Indiaspora Philanthropy Leaders List shines spotlight on giving back


From Gururaj Deshpande to Romesh Wadhwani, the 2021 Indiaspora Philanthropy Leaders List spotlight featured the who’s who of the Indian-American world.

The nonprofit Indiaspora hosted its event on August 12 on Zoom to commemorate 100 philanthropists of Indian origin who have made an impactful contribution to their local to global communities.

The sessions featured notable philanthropists from across the globe — US, India, UK, Singapore, UAE, Canada, and Australia — providing insight and advice in panel discussions, fireside chats, and keynote addresses.

Indiaspora, founded in 2012, aims to facilitate innovation and entrepreneurship, support nonpartisan civic engagement, and focus on philanthropy and social impact. The 100 chosen philanthropists have dedicated their lives to issues ranging from health care, food insecurity, disability rights, rural development, water supply, to sanitation and more.

Indiaspora founder M R Rangaswami said the Philanthropy Leaders List hopes to “double the giving and impact of the community over the next five years,” and that the “100 individuals will help inspire, motivate and do their part to make our community, the most philanthropic community in the world.”

The event kicked off with speakers who founded organizations ranging from the American India Foundation, to SymphonyAI, to Central Square Foundation.

Gururaj Deshpande, president & chairman of Sparta Group LLC and co-founder of Deshpande Foundation, started the day by speaking about social innovation through technology and entrepreneurship, believing it to be necessary in countries such as India and stating that “you don’t survive unless you do things, cheaper, better and faster.”

There is no other country in the world where you get this intersection of freedom to operate, you know you can do what you want to do, that globally competent talent, and problems that are huge,” said Deshpande. “And so [India is] a great playground to actually come up with solutions and bring forth to millions of people.”

As the session continued, many of them shared their stories and experience in philanthropy, along with their challenges.

Like most of us, my initial giving was in the sense of charity,” said Aditya Jha, founder & chairman of POA Educational Foundation. “And I think I call myself I’ve graduated from charity to philanthropy in my own way…. To me, philanthropy has reached that place [in] that I’m giving to myself. It’s like having a garden outside my house… but anybody can walk and get the fragrance of that and the beauty of that, they can enjoy.”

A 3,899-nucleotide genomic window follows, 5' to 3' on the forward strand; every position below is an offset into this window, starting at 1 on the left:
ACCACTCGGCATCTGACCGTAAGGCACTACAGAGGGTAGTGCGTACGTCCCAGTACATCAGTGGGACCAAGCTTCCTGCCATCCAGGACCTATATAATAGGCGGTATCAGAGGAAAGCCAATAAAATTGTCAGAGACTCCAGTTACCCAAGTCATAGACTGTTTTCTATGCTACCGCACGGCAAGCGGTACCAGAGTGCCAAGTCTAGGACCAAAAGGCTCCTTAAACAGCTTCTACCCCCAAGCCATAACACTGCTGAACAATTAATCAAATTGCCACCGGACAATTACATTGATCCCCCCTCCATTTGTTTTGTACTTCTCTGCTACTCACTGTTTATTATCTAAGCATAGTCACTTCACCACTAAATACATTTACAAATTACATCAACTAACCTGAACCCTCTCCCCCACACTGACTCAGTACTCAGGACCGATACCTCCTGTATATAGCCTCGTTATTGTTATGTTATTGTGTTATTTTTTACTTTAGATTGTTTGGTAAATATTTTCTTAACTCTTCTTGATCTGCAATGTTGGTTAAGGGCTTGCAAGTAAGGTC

In a later discussion about the use of Artificial Intelligence for social good, Romesh Wadhwani, founder, chairman and CEO of SymphonyAI and Founder of Wadhwani Foundation, provided insight to how he and his brother started their journeys with entrepreneurship with AI.

AI is both treated like the savior of the future, and the beast of the future,” he said, noticing that reports would be published about AI replacing jobs and causing a rise in unemployment.

However, Wadhwani and his brother believed that AI had a brighter future than some expected, and thus, they created SymphonyAI to connect the technology towards social development.

During the second session of the event, Ashish Dhawan, founder & chairperson of Central Square Foundation, emphasized the benefits of successful leaders to become philanthropists, recalling a famous quote from industrialist and philanthropist Andrew Carnegie while giving a speech about the rising amount of philanthropy in India

Andrew Carnegie, who was the richest person in the world at one point in time and then hung up his boots and really dedicated the last part of his life to philanthropy, famously said that ‘He who dies rich dies disgraced’, ” said Dhawan.

And I think there’s a real opportunity for many philanthropists in India — to not just run programs, but build a variety of different institutions that have a lasting effect in terms of economic and social transformation. There are so many institutional voids to be filled. There’s so much that can be done at the early stages, in terms of getting these institutions up and running.”

Ronnie Screwvala, co-founder of Swades Foundation, spoke about the benefits of philanthropy in rural India.

Philanthropy right now for me, it’s a large word and the reason I say it’s a large word is because it just reeks of ‘you need to be evolved, you need to be at a certain age, you need to have a certain bank balance.’ And that kind of eliminates a lot of people…,” said Ronnie Screwvala.

What do we need to do to make the word ‘philanthropy’ actually very accessible and identifiable not [just] to age groups, but anyone [with] any socio economic status.”

Swades Foundation co-founder Zarina Screwvala also highlighted the importance of using philanthropy as a means to help others become self-sufficient rather than dependent. She admired a model that can create “sustainable rural development,” which is defined as being able to achieve a social, economic, political and environmental balance that raises the living standards of a community.